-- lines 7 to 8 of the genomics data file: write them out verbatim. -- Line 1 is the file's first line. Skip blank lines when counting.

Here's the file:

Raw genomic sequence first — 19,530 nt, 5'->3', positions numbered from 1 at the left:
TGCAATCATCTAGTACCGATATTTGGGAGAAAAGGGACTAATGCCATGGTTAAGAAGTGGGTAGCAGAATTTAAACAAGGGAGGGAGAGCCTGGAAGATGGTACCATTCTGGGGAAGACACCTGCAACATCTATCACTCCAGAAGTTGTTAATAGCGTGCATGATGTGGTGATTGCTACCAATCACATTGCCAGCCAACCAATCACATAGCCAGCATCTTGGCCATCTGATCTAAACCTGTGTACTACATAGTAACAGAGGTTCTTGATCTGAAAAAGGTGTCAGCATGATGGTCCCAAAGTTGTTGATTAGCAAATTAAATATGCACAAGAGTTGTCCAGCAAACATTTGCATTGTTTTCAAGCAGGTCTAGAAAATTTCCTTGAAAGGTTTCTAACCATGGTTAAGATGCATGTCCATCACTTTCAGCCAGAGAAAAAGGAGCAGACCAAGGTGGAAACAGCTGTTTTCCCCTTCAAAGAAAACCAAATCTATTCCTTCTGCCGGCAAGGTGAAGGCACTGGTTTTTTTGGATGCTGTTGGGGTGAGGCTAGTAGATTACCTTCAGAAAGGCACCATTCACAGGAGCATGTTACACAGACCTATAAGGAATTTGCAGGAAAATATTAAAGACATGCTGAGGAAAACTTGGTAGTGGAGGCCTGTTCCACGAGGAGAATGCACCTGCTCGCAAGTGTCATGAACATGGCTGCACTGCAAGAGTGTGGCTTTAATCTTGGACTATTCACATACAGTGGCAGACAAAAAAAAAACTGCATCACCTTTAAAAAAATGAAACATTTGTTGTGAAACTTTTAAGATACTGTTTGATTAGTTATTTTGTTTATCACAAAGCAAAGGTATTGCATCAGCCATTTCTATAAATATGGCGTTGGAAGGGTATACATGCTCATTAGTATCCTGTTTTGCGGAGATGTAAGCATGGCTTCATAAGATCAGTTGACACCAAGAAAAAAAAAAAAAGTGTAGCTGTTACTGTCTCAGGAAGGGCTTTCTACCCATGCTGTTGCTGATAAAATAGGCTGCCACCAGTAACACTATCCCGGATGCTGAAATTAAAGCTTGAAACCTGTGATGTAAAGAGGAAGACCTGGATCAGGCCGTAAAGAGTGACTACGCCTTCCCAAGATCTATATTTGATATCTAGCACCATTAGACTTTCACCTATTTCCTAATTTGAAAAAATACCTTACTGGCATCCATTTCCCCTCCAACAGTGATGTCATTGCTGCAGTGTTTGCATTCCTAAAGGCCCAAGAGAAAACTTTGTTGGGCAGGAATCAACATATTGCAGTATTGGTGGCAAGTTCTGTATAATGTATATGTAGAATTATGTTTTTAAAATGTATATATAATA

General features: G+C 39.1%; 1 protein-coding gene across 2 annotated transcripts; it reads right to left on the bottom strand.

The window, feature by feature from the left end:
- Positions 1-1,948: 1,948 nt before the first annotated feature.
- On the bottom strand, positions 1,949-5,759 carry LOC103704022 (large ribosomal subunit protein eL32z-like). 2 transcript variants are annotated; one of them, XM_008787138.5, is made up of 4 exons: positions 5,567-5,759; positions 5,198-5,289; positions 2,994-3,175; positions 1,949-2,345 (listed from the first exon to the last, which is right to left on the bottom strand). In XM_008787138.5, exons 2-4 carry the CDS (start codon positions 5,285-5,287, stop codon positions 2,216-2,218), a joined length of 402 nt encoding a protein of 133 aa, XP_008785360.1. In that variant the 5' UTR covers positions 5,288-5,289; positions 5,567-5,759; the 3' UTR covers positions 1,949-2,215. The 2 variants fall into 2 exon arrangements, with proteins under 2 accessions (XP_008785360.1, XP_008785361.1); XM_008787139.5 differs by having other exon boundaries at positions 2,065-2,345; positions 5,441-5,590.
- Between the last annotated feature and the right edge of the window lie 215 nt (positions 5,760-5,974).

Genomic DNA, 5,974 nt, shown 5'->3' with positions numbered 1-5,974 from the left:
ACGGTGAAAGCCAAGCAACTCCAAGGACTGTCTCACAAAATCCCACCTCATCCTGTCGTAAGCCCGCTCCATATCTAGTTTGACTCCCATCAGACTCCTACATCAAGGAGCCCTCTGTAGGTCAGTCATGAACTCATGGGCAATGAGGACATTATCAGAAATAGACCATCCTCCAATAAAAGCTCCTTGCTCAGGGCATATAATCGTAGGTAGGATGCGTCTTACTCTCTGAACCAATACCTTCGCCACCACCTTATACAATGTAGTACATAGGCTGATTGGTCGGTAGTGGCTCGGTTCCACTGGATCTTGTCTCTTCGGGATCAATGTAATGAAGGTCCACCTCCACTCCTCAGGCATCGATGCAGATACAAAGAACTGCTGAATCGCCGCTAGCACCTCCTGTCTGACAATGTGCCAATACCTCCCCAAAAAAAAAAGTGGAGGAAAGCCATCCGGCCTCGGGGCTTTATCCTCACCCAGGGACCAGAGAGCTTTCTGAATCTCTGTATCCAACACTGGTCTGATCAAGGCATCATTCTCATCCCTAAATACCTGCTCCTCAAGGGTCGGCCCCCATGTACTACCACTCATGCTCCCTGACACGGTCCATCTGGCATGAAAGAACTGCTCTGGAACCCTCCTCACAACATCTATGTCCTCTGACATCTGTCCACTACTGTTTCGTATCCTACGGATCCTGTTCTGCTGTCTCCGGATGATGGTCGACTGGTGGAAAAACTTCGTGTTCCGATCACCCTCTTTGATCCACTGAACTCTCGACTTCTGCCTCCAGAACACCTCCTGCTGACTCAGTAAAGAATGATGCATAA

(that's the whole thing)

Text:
- Between the last annotated feature and the right edge of the window lie 215 nt (positions 5,760-5,974).

Genomic DNA, 5,974 nt, shown 5'->3' with positions numbered 1-5,974 from the left: